By Kathy Hieatt and Patrick Wilson
In a 5,500-word State of the Commonwealth speech Wednesday night that was bullish on Virginia and absent partisan criticism, Gov. Terry McAuliffe urged the Republican-controlled General Assembly to work with him on bolstering the economy and creating jobs.
"This is a moment for history, and I am honored to share it with you," said the Democratic governor.
McAuliffe also called for a stricter limits on gifts to elected state officials -- a measure many legislators say is needed. But he pressed for gun control measures and expansion of Medicaid -- proposals that were soundly rejected by legislators in the past.
He highlighted several proposals and accomplishments that he has talked about in recent tours around the state and at news conferences including: licensing of unregulated day care centers, assistance for veterans, restoring rights of felons and promotion of research for a "new Virginia economy."
Twelve months into his four-year term, McAuliffe's propensity for promoting all things Virginia was in full bloom.
"Folks, just one year ago, I stood at this very desk and shared my vision for a stronger, more independent Virginia economy," he said. "One year later, I am proud to say that optimism was well-founded."
He noted the state's 267 economic development deals resulting in $5.8 billion in capital investment in his first year in office.
But he warned that mandatory federal budget cuts known as sequestration could come back.
"The days when Virginia could simply rely on federal spending to buoy our economy, in good times and bad, are over," he said. "If we are going to preserve Virginia's position as a global economic leader, we must open new avenues for growth that are not dependent on federal spending."
McAuliffe praised lawmakers from both parties for their work on balancing the budget and examining the mental health system and Standards of Learning tests.
The legislators' partisanship surfaced during some passages, including when he pressed for expanding Medicaid by accepting federal money as part of the Affordable Care Act.
"With one vote this session, we can get health care for 400,000 of our fellow Virginians, create up to 30,000 new jobs and save our current budget $105 million dollars," he said. "We can show the world, as we always have, that Virginia is a place where public good comes ahead of partisan politics."
Democrats on one side of the chamber stood, cheered and pounded their desks. Republicans on the other side sat in silence, some frowning.
But he drew most legislators in the chamber to their feet when he singled out New York state as their common foe when he pressed for $4.2 million to help Jefferson Lab in Newport News compete for an electron ion collider. The project would bring millions in investment to Virginia, he said.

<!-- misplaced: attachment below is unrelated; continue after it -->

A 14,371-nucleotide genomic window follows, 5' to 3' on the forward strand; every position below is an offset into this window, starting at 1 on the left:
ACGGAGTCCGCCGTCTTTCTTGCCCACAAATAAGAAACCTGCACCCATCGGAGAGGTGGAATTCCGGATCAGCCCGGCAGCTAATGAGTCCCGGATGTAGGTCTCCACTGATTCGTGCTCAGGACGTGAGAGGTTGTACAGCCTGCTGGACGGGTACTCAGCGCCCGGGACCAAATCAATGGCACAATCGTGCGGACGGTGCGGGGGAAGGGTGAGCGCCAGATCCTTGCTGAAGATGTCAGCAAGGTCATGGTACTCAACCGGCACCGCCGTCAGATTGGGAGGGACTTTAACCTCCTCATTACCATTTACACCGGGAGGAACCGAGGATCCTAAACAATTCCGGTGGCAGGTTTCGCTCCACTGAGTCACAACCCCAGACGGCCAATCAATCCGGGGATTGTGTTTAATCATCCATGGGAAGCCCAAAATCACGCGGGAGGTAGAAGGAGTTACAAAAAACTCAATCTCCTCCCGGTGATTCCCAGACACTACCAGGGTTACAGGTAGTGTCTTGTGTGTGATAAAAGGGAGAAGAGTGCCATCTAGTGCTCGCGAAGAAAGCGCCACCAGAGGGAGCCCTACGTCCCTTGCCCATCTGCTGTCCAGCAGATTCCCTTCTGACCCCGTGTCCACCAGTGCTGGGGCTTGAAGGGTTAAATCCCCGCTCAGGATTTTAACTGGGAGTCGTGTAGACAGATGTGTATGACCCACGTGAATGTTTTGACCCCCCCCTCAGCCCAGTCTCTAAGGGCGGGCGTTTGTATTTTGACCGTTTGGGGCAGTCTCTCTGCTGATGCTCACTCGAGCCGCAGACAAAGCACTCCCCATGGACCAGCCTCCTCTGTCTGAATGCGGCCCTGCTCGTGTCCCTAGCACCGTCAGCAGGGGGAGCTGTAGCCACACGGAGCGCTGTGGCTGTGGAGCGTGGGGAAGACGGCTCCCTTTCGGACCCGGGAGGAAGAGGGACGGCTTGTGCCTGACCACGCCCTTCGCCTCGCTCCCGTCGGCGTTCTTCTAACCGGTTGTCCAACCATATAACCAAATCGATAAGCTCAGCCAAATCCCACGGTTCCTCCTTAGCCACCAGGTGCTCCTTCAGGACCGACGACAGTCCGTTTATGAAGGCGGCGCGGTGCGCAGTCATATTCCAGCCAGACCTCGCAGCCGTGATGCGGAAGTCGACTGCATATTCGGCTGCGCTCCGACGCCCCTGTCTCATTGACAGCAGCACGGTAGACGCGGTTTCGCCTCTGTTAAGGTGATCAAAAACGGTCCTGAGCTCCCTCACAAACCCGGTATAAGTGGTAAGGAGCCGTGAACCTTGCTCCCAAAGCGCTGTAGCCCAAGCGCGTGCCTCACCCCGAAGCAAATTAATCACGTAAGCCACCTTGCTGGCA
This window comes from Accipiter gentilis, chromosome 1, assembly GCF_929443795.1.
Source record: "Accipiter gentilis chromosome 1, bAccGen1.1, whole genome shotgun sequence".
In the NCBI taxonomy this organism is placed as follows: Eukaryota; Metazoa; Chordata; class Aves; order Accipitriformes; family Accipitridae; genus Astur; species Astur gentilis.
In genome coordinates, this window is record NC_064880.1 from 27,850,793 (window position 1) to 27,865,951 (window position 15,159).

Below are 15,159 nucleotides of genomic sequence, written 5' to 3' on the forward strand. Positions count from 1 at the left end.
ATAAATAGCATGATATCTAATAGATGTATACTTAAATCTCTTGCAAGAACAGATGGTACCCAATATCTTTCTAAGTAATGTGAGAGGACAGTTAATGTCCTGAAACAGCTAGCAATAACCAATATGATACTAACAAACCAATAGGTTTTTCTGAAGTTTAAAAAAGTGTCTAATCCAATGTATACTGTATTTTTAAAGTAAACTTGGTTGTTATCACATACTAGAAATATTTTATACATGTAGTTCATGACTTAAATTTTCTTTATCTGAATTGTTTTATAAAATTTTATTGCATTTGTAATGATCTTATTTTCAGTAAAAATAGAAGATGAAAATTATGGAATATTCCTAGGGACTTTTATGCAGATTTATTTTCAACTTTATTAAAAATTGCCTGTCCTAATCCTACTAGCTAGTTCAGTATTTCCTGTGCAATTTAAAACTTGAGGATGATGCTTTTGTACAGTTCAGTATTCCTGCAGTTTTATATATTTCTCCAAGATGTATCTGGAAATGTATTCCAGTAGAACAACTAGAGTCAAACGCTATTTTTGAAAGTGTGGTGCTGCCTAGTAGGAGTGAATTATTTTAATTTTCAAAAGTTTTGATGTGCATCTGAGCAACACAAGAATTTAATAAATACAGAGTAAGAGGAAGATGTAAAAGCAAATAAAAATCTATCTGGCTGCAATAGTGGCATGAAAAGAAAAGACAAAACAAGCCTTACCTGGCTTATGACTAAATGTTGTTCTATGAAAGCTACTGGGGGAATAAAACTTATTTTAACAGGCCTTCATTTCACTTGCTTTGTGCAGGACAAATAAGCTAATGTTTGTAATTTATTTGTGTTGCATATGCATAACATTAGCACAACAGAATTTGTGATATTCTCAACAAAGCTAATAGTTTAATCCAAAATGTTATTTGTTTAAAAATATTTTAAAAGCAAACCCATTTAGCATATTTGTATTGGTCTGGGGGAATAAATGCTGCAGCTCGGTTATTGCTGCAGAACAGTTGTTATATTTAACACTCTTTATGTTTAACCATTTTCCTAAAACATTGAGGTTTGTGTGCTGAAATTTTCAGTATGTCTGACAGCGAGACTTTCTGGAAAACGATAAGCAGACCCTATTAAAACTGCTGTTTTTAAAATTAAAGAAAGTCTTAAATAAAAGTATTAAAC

"We simply cannot let those New Yorkers come down to Virginia and take our projects from us," he roared as legislators cheered.
"I knew I'd get you going here, folks," McAuliffe said, beaming and nodding his head at the reaction. "In full disclosure, I came up with that one myself, believe it or not."
Relating to Hampton Roads, McAuliffe praised the direction at the Port of Virginia under leadership he appointed saying that after losing millions, the port is "finally on track to become the profitable economic asset this commonwealth needs."
Two Republicans, Sen. Jeff McWaters of Virginia Beach and Del. Margaret Ransone of Westmoreland delivered a formal response that criticized McAuliffe for being too partisan.
"Last year's session, Gov. McAuliffe's first, was unnecessarily characterized by partisanship and stalemate," Ransone said. "Many of those divisive issues remained in the agenda Gov. McAuliffe detailed tonight. He is even promoting the same issue -- the expansion of Obamacare -- that led to last year's four-month budget stalemate."
The Republicans promised a balanced budget that would not raise taxes.
Senate Majority Leader Tommy Norment, R-James City County, called McAuliffe "an absolute masterful marketeer" and gave him high marks as a cheerleader for Virginia and for his promotion of economic development.
On issues like gun control and Medicaid, though, the governor is simply preparing for this year's legislative elections, Norment said.
"Medicaid expansion is not taking place," Norment said.
(c)2015 The Virginian-Pilot (Norfolk, Va.)